Nick Unsworth (@NickUnsworth) of Life on Fire is a business coach who helps entrepreneurs get more time back and make more money — by teaching them lessons from the heartbreaking mistakes he’s already made.
The Cheat Sheet:
- Chasing easy dollars is usually a way to end up with no dollars.
- Trying to outwork a problem isn’t always the best way to solve it.
- If someone highly recommended does a job so poorly that it’s instrumental in sinking your business, maybe your new business should be founded on doing their job better.
- Everyone starts at zero — but you can still maintain your integrity when starting a new venture as long as you’re transparent about what you can do for your clients as you build experience.
- Why do so many ambitious people achieve their dreams only to find themselves unfulfilled by the time they make it to their idealized destination?
- And so much more…
When we pursue our dreams, we usually fantasize about what it’ll be like when we finally “make it.” If we’re lucky enough to reach that point, it’s surprising how many of us are left unfulfilled upon arrival at this mythical destination — because we’ve forgotten the lessons we learned on the journey to get there.
Nick Unsworth from Life on Fire joins us for episode 527 of The Art of Charm. We discuss his entrepreneurial journey from failed attempts at multi-level marketing to bad real estate decisions, selling his company before 30 and hitting rock bottom, and how he turned things around to pursue a legacy of helping others rather than chasing an idealized fantasy of what he once believed happiness should be.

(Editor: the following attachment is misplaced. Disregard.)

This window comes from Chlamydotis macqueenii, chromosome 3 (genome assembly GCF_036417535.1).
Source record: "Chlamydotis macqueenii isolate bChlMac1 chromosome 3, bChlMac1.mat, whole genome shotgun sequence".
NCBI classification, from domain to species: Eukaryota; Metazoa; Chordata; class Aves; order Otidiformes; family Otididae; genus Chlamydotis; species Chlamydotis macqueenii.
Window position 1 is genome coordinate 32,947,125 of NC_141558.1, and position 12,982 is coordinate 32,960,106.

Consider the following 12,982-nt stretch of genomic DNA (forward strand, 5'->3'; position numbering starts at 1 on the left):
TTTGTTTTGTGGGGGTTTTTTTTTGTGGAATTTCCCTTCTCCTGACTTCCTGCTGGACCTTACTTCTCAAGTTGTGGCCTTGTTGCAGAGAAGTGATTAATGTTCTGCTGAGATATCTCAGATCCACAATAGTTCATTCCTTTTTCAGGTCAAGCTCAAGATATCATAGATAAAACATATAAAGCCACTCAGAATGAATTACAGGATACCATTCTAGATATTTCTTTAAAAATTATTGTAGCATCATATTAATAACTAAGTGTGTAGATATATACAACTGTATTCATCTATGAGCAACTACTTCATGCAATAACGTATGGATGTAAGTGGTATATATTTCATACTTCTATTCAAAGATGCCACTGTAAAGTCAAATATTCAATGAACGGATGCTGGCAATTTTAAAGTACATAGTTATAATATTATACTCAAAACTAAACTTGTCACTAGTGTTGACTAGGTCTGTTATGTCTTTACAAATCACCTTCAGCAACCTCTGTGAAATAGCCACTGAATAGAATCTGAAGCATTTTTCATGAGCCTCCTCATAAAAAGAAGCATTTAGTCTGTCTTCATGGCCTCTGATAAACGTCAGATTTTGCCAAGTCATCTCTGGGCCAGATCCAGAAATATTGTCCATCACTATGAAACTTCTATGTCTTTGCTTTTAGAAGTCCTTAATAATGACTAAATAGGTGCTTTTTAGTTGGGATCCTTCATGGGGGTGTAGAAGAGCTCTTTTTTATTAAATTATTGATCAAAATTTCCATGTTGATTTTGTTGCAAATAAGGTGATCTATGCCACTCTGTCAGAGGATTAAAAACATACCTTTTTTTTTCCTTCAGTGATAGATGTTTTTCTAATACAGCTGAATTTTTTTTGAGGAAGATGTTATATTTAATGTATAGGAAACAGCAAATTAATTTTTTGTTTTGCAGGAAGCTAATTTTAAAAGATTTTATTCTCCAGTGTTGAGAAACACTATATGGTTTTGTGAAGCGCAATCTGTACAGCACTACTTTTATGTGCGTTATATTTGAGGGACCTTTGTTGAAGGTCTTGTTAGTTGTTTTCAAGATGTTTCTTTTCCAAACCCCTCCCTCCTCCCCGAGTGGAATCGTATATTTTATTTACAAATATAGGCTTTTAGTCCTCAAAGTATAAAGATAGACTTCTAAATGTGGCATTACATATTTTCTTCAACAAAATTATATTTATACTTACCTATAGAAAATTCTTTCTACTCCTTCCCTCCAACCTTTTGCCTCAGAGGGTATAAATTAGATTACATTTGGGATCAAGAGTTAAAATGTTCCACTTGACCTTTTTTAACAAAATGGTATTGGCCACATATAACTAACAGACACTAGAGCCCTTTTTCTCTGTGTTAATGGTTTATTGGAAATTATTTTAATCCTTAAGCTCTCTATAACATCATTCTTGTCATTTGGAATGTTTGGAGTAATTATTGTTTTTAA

More About This Show
Against the advice of everyone he knew, Nick Unsworth began his entrepreneurial life by diving headfirst into a multi-level marketing (MLM) scheme when he was just a sophomore in college.
By taking the lessons his mentor at the company gave him to break the company record (and win a bet), he hit regional director within 90 days. Making more money that he’d ever seen before, he got reckless and started overspending. He got out of college and turned down other opportunities to go full time with the company. And then things took a sudden, downward turn.
“The company ended up filing for bankruptcy and just screwed all of us distributors,” says Nick. “They kept all of their customer base, reorganized the company, and I…lost quite a bit of money because I signed up about 40 or so college kids the month that happened. They spent $400 and I didn’t want my reputation to be hurt or damaged from it, so I took all the money in my savings account and I paid all those kids back so they were made whole because the company wasn’t going to do it. I was left with nothing except high expenses and and this M3 BMW. It was just a disaster.”
(To learn more about why we’d caution against getting involved in network marketing, check out episode 247 of The Art of Charm when we talked with Robert Fitzpatrick about why MLM is a scam.)
At 22 years old, Nick didn’t let this bad experience with MLM completely derail his entrepreneurial ambitions. Circa 2007, he got the opportunity to work with his friend in the mortgage industry in San Diego.